DAASNY has argued that the proposed commission could be unconstitutional, pointing out that the New York Constitution provides that any district attorney accused of misconduct “shall be removed from office by the governor” after an opportunity to be heard. It argued that the commission would usurp the constitution by granting the panel its own power to remove a district attorney from office, the group says.
Changing the process would require an amendment to the state constitution, they say, which would be on the ballot for voters next November at the earliest if lawmakers passed it this year. Constitutional amendments have to be approved by two concurrent legislatures to make it on the ballot. The new legislature starts its term in January.
Barring any legal challenge, the commission would be created in January if the bill is approved by Gov. Andrew Cuomo.
Three of its members would be appointed by Chief Judge Janet DiFiore. Cuomo, Assembly Speaker Carl Heastie and Senate Majority Leader John Flanagan would each appoint two members of the body. Assembly Minority Leader Brian Kolb and Senate Minority Leader Andrea Stewart-Cousins would each get one appointment.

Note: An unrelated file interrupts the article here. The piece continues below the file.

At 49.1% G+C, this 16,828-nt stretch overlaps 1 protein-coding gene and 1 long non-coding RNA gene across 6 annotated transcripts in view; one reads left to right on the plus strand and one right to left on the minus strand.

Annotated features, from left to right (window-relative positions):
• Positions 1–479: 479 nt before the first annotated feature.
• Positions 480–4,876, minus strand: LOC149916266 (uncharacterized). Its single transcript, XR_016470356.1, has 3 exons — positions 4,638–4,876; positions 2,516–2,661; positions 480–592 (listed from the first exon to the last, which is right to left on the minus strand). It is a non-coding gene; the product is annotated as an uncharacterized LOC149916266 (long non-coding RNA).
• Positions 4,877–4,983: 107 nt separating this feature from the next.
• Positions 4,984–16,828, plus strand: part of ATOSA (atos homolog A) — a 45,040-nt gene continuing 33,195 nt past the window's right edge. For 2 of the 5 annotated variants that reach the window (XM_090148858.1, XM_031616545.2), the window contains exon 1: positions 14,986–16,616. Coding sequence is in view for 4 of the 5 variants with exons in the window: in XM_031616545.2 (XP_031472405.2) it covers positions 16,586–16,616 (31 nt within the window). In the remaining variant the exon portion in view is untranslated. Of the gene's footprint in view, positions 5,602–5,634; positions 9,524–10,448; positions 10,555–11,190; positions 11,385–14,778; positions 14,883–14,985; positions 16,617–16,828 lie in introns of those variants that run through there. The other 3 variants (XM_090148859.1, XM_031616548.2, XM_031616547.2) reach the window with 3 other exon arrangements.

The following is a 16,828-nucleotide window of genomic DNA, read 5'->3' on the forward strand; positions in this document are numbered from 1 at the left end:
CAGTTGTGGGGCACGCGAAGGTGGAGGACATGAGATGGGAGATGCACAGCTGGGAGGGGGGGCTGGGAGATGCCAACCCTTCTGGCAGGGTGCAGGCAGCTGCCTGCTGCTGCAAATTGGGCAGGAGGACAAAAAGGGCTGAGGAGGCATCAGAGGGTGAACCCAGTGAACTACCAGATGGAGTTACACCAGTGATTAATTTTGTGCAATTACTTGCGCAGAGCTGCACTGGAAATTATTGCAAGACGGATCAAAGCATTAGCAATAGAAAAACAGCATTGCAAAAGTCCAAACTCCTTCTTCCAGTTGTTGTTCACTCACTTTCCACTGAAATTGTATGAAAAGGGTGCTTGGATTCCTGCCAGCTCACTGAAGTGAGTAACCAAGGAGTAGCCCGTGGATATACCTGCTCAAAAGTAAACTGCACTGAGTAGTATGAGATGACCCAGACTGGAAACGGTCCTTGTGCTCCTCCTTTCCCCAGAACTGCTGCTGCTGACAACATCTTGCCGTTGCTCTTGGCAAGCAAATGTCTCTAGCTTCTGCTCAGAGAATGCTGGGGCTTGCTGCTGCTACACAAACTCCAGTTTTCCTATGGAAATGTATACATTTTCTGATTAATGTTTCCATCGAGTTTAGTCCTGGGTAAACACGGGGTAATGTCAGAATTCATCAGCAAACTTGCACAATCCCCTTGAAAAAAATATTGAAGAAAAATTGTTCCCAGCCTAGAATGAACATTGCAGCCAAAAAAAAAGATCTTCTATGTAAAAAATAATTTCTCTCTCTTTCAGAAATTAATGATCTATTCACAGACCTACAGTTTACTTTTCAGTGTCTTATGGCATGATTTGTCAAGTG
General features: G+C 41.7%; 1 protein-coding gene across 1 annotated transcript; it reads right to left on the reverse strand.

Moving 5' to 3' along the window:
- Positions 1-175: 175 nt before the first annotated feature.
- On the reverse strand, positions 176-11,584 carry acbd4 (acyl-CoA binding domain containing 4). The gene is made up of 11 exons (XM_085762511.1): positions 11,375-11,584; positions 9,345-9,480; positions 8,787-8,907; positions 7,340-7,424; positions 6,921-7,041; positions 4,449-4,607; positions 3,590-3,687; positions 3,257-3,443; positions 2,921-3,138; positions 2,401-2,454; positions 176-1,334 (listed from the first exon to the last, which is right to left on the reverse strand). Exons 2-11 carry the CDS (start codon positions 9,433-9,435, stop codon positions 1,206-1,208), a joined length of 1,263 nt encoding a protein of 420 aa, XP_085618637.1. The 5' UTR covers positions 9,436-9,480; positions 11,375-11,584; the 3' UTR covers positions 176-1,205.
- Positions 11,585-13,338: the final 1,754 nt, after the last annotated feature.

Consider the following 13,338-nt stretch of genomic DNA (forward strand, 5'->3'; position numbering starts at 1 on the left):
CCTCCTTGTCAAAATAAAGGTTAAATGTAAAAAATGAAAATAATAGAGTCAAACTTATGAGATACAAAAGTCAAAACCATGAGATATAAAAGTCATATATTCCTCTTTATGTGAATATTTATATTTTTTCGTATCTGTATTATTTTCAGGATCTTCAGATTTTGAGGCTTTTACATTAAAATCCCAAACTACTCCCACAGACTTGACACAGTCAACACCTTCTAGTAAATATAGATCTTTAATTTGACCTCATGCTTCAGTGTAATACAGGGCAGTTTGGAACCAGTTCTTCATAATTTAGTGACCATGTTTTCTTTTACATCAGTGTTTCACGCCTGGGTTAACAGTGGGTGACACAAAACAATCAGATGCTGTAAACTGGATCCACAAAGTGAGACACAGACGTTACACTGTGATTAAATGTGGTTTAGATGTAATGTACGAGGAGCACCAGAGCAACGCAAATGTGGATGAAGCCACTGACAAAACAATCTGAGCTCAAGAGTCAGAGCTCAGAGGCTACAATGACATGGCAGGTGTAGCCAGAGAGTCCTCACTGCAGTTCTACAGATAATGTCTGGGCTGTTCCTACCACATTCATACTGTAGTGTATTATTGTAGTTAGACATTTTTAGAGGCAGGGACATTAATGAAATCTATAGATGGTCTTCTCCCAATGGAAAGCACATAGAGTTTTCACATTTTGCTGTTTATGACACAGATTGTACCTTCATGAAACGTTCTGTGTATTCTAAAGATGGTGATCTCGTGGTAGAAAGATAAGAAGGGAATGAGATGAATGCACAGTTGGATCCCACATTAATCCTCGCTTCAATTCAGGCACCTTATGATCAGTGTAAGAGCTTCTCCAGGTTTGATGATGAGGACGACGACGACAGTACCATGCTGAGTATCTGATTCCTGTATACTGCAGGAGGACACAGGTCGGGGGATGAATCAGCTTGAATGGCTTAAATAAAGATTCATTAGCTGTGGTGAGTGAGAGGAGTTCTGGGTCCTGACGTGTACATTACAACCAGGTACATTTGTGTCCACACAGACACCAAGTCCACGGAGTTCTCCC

One of the governor’s appointees would have to be a public defender, and the other would have to be a prosecutor, according to the bill. One of DiFiore’s appointees would have to be a justice of the Appellate Division. The other two would have to be judges of any court other than the Appellate Division or Court of Appeals. The six remaining appointees would have to be equally composed of prosecutors and defense attorneys.
The commission would appoint its own chair. The power, in that case, will be with elected Democrats, who will appoint at least five of the commission’s members versus three from Republicans. If Democrats win back the State Senate in November, they will have six appointees versus two from Republicans. DiFiore, a Democrat appointed by Cuomo, will choose the remainder.